The Solowheel has a 1,000-watt electric motor that rotates the wheel, a lithium-ion battery that powers the electric motor and a gyroscope that helps the user stay balanced while moving.

Courtesy of Inventist/Solowheel

You've probably seen the comic strip "B.C." It's about a group of cartoon cavemen with suspiciously modern attitudes, one of whom is an inventor named Thor. And what has this inventor invented? The wheel, of course. Thor's wheel is carved out of stone and has a short axle that he can put his feet on, allowing him to stand on it and ride it over hills and through valleys, sort of like a modern motorist with a single-wheeled vehicle instead of a full-sized car.

Well, if history can repeat itself, so can prehistory, even comic strip prehistory. The Solowheel from Inventist, Inc. is simultaneously an advanced form of low-energy, zero-emission, ultra-portable transportation and a modern version of Thor's prehistoric wheel from "B.C." Not that self-balancing people movers are anything new, even in modern times. The best known product in this category is the Segway. The main difference between a Segway and a Solowheel is size. The Segway has two wheels and a long handle for the "driver" to hang on to. By contrast, the Solowheel is just what it sounds like -- a single wheel, but one with a small handle on top so that when you've finished using it for transportation, you can pick it up and carry it with you. If you're a student and you use it to get to class, you don't even need a parking space. You can just park it next to your desk. Or if you're a commuter and you use it to catch the bus, you don't have to attach it to the bike rack. You just carry it on with you. It's like a 25-lb. round suitcase with an electric motor and two small platforms on the sides to put your feet on.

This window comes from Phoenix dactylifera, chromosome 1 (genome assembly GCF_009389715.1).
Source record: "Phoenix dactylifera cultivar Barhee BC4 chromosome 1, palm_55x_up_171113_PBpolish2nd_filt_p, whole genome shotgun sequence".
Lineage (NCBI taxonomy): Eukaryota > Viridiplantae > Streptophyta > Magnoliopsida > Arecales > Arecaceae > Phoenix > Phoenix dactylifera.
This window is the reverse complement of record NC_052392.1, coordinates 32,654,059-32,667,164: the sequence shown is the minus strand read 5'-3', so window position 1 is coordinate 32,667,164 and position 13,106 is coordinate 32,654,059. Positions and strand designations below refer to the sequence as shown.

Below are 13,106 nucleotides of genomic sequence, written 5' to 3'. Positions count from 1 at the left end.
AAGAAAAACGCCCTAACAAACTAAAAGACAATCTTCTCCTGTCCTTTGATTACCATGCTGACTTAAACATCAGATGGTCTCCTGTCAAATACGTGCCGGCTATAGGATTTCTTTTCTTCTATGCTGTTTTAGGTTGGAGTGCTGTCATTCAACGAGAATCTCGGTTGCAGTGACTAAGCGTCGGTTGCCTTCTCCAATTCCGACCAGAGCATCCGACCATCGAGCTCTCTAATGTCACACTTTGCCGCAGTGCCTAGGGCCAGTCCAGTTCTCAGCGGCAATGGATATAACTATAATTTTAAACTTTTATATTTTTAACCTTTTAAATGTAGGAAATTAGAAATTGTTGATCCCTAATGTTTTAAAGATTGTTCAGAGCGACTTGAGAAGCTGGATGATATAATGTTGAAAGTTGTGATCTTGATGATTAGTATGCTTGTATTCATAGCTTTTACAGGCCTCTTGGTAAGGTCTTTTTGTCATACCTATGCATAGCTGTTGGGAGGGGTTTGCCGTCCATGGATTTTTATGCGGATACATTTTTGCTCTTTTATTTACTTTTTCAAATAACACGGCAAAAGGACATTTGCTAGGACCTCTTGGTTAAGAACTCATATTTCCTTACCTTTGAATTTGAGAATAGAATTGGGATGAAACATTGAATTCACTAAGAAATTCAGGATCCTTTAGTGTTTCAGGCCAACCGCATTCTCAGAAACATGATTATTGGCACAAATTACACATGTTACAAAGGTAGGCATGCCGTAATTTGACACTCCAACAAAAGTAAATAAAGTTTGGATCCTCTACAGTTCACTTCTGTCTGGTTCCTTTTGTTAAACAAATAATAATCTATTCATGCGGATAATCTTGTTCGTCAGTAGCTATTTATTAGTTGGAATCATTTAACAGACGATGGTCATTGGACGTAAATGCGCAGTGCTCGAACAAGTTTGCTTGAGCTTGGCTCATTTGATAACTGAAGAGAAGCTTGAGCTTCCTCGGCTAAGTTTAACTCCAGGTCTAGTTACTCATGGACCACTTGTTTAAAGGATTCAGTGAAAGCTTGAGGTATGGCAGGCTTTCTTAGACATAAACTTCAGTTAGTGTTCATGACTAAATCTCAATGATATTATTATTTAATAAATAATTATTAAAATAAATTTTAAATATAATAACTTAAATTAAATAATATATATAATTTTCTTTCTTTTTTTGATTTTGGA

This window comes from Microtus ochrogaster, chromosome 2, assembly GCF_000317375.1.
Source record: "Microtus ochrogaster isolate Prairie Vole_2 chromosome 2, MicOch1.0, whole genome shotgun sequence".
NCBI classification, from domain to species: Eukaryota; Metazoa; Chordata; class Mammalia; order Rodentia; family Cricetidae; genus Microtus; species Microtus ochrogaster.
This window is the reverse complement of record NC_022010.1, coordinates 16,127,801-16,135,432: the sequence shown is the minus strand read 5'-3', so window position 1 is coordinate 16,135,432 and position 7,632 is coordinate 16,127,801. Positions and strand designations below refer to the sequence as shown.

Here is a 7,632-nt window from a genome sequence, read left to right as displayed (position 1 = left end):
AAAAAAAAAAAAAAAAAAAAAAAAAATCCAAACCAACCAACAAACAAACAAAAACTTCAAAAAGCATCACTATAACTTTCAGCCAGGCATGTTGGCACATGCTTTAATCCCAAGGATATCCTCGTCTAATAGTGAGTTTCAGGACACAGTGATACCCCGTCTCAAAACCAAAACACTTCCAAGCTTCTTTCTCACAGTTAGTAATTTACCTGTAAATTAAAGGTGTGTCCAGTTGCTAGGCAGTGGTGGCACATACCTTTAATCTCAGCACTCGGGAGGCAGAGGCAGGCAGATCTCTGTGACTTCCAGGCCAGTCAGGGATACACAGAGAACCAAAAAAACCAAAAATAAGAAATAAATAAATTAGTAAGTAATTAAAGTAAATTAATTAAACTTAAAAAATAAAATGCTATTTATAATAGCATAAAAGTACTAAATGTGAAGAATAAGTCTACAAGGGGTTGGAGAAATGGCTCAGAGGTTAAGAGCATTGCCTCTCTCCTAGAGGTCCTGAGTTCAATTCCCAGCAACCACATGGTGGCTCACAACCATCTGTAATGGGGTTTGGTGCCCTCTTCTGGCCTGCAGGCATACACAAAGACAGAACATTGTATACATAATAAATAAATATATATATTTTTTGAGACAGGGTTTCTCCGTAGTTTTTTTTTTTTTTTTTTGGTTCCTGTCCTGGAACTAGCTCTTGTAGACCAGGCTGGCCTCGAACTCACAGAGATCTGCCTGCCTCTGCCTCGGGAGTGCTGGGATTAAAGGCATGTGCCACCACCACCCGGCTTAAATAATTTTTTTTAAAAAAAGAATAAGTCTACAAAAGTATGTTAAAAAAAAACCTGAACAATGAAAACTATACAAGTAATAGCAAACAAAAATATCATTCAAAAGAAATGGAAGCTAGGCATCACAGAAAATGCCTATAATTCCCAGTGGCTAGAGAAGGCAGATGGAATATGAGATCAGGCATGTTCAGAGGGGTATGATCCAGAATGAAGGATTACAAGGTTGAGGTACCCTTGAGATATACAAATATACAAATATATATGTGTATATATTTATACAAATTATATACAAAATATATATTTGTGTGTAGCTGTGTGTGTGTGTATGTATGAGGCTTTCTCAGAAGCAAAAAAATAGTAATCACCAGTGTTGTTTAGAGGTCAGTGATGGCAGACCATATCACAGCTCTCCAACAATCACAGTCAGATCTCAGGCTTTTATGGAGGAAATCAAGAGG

Just don't expect to use it for long commutes without a bus or a train to help out. In its present incarnation the Solowheel has a top speed of about 12 miles per hour and runs on a battery that has a life, coincidentally, of about one hour at top speed travel. If you try to make a round trip of more than 12 miles, you could find yourself carrying the Solowheel home. So while it may have some practical uses, like making quick trips to the convenience store, the Solowheel is as much a toy as it is a commuter vehicle. It's perfect for rolling across the park on lazy weekends or just circling around the block, but not so perfect for long distance travel.

Still, prehistoric cartoon inventors notwithstanding, the Solowheel is an impressive piece of modern engineering. How exactly were the inventors at Inventist able to boil personal transportation down into something not much larger than a soccer ball? Let's take a look.